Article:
But I wonder if all the wizardry in the world will ever be able to make a gallon of unleaded fuel stretch to anything like the distances now being returned by some of the latest-generation compression-ignition diesel units.
The thought came to mind soon after Skoda's Superb joined our long term test fleet and showed itself capable of covering in excess of 65 miles to the gallon during the gentle treatment some of us believe should still be accorded to new motors while being run-in.
But six months on, the Volkswagen Group's omnipotent 1.9-litre turbocharged diesel has racked up a praiseworthy average of 54.3mpg over more than 9,000 miles of major route, country road and city street driving in conditions ranging from a sub-zero blizzard on the M11 near Cambridge to the blistering heat of more recent weeks.
Most fleet operators would rate that sort of return as being excellent from a supermini and good enough from a compact car. But in my book, getting more than 50mpg from a vehicle that's as big as a limousine and tips the scales at about 1,500kg is nothing short of remarkable.
Better still is the way this luxury five-seat saloon achieves this kind of economy. The Superb doesn't have to be driven in a feather-footed manner and has to be pushed particularly hard for the average to drop to 48mpg – which makes the Czech Republic's long wheelbase version of the Passat an excellent choice for long-haul work.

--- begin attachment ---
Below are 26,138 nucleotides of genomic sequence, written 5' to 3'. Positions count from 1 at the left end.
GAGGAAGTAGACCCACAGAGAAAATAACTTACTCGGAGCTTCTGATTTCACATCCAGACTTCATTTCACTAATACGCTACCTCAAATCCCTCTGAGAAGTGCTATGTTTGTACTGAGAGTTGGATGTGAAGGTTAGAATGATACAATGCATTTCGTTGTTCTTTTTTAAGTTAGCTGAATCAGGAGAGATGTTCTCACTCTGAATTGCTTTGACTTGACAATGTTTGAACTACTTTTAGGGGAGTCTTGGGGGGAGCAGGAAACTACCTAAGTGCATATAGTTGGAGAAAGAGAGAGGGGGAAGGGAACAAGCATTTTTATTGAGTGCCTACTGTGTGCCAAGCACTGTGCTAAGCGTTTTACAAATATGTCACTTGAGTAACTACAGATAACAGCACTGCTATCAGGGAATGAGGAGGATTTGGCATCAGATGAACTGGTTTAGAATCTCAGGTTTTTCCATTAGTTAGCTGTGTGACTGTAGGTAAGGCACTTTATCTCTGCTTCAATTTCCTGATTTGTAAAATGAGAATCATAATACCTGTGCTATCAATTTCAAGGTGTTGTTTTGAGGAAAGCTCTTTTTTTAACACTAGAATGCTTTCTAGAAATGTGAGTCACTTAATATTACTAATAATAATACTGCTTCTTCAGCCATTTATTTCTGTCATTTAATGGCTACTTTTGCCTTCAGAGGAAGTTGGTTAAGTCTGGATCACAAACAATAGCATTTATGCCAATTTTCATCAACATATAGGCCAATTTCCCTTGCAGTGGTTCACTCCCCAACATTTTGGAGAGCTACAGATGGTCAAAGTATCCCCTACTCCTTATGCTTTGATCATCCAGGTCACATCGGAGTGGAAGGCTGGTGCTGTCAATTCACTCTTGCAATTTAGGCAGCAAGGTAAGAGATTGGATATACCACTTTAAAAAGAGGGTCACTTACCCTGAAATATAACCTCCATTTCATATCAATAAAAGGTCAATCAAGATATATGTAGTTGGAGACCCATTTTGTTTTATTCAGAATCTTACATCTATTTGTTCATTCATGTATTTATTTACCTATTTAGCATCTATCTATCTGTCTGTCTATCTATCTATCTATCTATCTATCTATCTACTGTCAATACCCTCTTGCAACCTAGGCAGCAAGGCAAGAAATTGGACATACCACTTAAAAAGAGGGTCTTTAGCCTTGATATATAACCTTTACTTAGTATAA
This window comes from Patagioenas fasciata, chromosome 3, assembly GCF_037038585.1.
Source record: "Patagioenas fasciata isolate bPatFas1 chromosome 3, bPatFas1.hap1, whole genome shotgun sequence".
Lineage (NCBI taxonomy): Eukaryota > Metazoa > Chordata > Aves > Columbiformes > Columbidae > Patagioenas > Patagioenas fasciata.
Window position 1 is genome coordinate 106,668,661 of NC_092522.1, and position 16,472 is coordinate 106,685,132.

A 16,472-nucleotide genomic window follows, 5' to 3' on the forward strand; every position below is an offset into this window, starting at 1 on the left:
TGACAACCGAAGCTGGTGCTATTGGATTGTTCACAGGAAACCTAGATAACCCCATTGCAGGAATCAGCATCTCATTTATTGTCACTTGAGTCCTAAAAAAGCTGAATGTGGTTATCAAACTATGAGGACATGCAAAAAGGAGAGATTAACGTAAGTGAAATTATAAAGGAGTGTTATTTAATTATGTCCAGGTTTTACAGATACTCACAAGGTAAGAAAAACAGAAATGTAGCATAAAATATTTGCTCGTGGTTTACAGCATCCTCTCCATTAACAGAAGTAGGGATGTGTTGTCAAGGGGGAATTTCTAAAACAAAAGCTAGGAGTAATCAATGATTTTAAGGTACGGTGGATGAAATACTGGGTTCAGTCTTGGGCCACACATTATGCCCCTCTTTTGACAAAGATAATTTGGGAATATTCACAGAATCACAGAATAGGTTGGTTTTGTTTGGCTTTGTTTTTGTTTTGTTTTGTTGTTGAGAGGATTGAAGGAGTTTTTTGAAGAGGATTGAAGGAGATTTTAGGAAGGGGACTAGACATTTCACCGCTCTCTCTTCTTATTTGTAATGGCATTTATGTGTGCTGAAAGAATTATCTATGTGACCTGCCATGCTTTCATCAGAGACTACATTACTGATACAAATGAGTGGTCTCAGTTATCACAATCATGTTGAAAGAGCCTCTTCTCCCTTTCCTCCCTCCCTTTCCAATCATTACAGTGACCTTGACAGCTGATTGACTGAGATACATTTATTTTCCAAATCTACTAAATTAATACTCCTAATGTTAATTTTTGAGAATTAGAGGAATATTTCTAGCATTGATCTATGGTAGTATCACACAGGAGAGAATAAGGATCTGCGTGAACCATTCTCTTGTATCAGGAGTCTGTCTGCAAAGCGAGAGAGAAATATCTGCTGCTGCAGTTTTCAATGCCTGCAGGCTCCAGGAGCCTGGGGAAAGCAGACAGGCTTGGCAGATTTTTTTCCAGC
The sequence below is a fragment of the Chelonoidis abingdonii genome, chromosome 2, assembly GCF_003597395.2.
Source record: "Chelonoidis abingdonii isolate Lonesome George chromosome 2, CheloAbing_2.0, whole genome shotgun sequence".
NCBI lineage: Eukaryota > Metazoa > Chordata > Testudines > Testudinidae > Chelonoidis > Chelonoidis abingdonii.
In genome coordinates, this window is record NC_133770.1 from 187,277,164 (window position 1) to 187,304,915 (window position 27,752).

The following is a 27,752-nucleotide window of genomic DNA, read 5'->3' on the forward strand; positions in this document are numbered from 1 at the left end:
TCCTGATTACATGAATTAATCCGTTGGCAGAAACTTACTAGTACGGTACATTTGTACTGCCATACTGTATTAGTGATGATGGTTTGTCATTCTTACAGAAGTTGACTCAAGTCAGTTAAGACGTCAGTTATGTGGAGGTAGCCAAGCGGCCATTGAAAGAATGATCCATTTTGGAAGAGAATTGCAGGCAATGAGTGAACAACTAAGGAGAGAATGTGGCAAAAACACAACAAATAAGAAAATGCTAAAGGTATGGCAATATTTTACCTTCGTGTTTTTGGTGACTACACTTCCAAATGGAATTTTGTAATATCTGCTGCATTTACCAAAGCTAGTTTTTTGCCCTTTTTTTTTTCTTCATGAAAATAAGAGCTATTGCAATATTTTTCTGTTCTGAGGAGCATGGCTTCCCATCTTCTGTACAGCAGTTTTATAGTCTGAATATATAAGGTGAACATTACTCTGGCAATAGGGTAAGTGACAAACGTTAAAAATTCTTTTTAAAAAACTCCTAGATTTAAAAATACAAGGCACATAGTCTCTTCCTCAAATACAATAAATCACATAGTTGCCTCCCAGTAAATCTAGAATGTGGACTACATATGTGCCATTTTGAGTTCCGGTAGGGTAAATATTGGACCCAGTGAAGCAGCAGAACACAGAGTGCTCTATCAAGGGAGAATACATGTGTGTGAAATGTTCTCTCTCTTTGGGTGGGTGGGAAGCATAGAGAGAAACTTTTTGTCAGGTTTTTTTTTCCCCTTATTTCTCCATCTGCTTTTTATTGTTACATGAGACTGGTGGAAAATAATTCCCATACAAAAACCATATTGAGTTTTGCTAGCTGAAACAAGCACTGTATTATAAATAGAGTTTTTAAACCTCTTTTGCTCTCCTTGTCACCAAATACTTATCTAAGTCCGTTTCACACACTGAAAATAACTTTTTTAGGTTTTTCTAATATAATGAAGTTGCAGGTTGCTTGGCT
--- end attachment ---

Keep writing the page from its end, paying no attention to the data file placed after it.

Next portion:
The car has other virtues, too. I'll admit that the Superb's extra body length means it doesn't handle quite as sharply as the Passat, but the compromise is so small as to be inconsequential and is more than compensated by the extra space, which provides unsurpassed accommodation in the rear. Stretching room puts the Superb in a class of its own and allows travel in the Comfort model to be such a restful experience. Thanks to a seven-league boot, this surprisingly well-equipped model is as suited to the role of family hack as it is to business motoring.
The big Skoda is such a compelling fleet prospect that I'm not surprised UK sales are ahead of target. The Superb would be the perfect basis for a world-class estate, of course, but sadly, it will not happen: the parent company is hardly likely to allow its Czech division to provide too much in-house competition for VW's load-lugger range. Maurice Glover Price (OTR) £17,700 CO2 emissions (g/km) 154 Company car tax bill 2003/04 (22% taxpayer) £58 per month Insurance group 10E Combined mpg 48.7 Test mpg 54.3 CAP Monitor residual value £5,200/30% HSBC contract hire rate £347 per month Expenditure to date Nil Figures based on three-years/60,000-miles